Last updated: January 18, 2023
Historical/Interpretive Information/Exhibits, Pets Allowed, Trailhead, Wheelchair Accessible
"when I got thair a great many lay dead and the road was bloody."
~ Amos Barrett
In the area of Meriam's Corner a small gravestone marks the approximate location of British soldiers killed on April 19, 1775. These soldiers fell in the opening shots of a 16 mile long running battle back to Boston.
While the fighting at Meriam's corner lasted only a few minutes, numerous eyewitnesses recounted casualties left in the wake. Rev. Edmund Foster in Captain Brook's company recalled, "… As soon as the British had gained the main road, and passed a small bridge near that corner, they faced about suddenly, and fired a volley of musketry upon us. They overshot; and no one, to my knowledge, was injured by the fire. The fire was immediately returned by the Americans, and two British soldiers fell dead at a little distance from each other, in the road near the brook."
Years later, in 1858, a local historian recorded a walk near Meriam's Corner with then Governor John Brooks, the same captain of a Reading Minute company in 1775. According to Brooks, the Reading men took position near the Meriam barn and fired "directly at the bridge which was twenty or thirty rods off. As the British army was in great haste to make good its retreat, it fired but one volley in return." The report went on to indicate that nine soldiers were found "hors de combat" near the bridge.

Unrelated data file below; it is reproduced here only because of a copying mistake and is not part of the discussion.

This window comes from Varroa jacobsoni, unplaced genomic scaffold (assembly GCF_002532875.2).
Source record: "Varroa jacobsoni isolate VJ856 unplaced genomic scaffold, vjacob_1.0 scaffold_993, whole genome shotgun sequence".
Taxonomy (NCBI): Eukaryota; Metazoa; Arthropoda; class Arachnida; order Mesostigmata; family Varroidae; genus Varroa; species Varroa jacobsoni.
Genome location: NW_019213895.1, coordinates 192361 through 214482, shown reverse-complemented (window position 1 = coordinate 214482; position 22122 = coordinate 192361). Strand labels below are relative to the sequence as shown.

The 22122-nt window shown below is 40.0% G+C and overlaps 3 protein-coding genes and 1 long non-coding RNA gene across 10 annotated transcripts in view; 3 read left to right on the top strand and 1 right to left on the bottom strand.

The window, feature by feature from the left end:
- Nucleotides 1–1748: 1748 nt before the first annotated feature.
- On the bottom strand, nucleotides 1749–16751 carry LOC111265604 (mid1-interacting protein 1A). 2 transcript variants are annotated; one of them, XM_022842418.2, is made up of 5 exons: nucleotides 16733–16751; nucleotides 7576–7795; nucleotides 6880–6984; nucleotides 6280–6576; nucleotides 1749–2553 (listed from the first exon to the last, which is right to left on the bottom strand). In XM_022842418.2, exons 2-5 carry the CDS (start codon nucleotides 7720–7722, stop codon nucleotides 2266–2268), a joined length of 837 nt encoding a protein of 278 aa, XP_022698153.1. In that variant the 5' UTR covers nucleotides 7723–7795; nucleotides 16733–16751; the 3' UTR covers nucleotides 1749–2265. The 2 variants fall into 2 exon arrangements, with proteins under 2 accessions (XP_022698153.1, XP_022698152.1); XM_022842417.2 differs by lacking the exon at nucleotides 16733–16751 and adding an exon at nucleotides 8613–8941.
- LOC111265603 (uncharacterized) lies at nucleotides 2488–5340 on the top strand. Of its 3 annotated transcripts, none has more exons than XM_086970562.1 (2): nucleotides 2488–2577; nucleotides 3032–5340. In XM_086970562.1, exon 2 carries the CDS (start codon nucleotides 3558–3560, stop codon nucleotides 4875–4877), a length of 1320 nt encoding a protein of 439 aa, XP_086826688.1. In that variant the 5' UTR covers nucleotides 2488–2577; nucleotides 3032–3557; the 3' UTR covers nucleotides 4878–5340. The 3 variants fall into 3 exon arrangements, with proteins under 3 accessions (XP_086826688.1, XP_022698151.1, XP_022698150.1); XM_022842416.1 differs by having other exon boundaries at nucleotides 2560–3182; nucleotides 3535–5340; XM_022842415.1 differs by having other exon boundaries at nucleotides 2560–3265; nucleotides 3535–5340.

Although the exact number of casualties taken at Meriam's corner remains a mystery, Amos Barrett of Brown's Company painted a striking description saying "…when I got thair a great many lay dead and the road was bloody." Today it is speculated two British soldiers are buried in the proximity of Meriam's Corner and a carved gravestone commemorates the location
Douglas Sabin, April 19, 1775: A Historiographical Study, (Minute Man National Historical Park, Concord, 1987).
Rev. Edmund Foster quoted in Rev. Ezra Ripley, A History of the Fight at Concord, (Allen and Atwell, Concord, 1827), 32-33.
William H. Sumner, A History of East Boston: With Biographical Sketches, (J.E. Tilton and Company, Boston, 1858), 355-356.
Allen French, "An Account by Amos Barrett," in The Concord Fight, (Thomas Todd do.,Boston, 1924), 14.